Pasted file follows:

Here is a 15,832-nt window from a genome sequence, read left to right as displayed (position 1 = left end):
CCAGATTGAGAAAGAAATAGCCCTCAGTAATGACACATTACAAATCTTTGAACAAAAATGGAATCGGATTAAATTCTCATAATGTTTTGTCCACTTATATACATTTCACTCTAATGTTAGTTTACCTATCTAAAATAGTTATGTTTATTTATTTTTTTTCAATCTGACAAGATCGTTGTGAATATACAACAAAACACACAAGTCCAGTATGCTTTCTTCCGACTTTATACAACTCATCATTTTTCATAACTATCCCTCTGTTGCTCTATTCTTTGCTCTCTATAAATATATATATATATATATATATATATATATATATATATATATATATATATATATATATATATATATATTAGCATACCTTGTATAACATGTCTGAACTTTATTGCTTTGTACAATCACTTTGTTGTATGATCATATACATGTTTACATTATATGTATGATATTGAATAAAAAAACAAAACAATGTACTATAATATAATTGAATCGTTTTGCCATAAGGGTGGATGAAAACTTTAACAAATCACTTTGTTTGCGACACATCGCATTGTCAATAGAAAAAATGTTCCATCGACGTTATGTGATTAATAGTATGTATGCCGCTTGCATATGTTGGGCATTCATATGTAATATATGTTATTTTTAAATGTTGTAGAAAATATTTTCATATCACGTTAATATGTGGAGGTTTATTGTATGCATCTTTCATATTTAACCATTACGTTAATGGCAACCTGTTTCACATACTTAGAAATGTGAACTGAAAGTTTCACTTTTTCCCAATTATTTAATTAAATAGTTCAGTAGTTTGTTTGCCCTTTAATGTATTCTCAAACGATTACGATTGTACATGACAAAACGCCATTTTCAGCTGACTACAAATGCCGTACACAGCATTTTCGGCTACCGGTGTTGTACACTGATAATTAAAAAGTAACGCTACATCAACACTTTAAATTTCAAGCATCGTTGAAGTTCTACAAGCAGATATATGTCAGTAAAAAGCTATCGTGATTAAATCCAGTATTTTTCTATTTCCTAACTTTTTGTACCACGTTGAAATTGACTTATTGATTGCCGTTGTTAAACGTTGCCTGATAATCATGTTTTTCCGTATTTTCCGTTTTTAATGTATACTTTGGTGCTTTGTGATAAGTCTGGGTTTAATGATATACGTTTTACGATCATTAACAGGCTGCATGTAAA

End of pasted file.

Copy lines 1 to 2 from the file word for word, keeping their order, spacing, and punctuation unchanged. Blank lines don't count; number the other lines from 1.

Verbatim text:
Here is a 15,832-nt window from a genome sequence, read left to right as displayed (position 1 = left end):
CCAGATTGAGAAAGAAATAGCCCTCAGTAATGACACATTACAAATCTTTGAACAAAAATGGAATCGGATTAAATTCTCATAATGTTTTGTCCACTTATATACATTTCACTCTAATGTTAGTTTACCTATCTAAAATAGTTATGTTTATTTATTTTTTTTCAATCTGACAAGATCGTTGTGAATATACAACAAAACACACAAGTCCAGTATGCTTTCTTCCGACTTTATACAACTCATCATTTTTCATAACTATCCCTCTGTTGCTCTATTCTTTGCTCTCTATAAATATATATATATATATATATATATATATATATATATATATATATATATATATATATATATATATATATTAGCATACCTTGTATAACATGTCTGAACTTTATTGCTTTGTACAATCACTTTGTTGTATGATCATATACATGTTTACATTATATGTATGATATTGAATAAAAAAACAAAACAATGTACTATAATATAATTGAATCGTTTTGCCATAAGGGTGGATGAAAACTTTAACAAATCACTTTGTTTGCGACACATCGCATTGTCAATAGAAAAAATGTTCCATCGACGTTATGTGATTAATAGTATGTATGCCGCTTGCATATGTTGGGCATTCATATGTAATATATGTTATTTTTAAATGTTGTAGAAAATATTTTCATATCACGTTAATATGTGGAGGTTTATTGTATGCATCTTTCATATTTAACCATTACGTTAATGGCAACCTGTTTCACATACTTAGAAATGTGAACTGAAAGTTTCACTTTTTCCCAATTATTTAATTAAATAGTTCAGTAGTTTGTTTGCCCTTTAATGTATTCTCAAACGATTACGATTGTACATGACAAAACGCCATTTTCAGCTGACTACAAATGCCGTACACAGCATTTTCGGCTACCGGTGTTGTACACTGATAATTAAAAAGTAACGCTACATCAACACTTTAAATTTCAAGCATCGTTGAAGTTCTACAAGCAGATATATGTCAGTAAAAAGCTATCGTGATTAAATCCAGTATTTTTCTATTTCCTAACTTTTTGTACCACGTTGAAATTGACTTATTGATTGCCGTTGTTAAACGTTGCCTGATAATCATGTTTTTCCGTATTTTCCGTTTTTAATGTATACTTTGGTGCTTTGTGATAAGTCTGGGTTTAATGATATACGTTTTACGATCATTAACAGGCTGCATGTAAA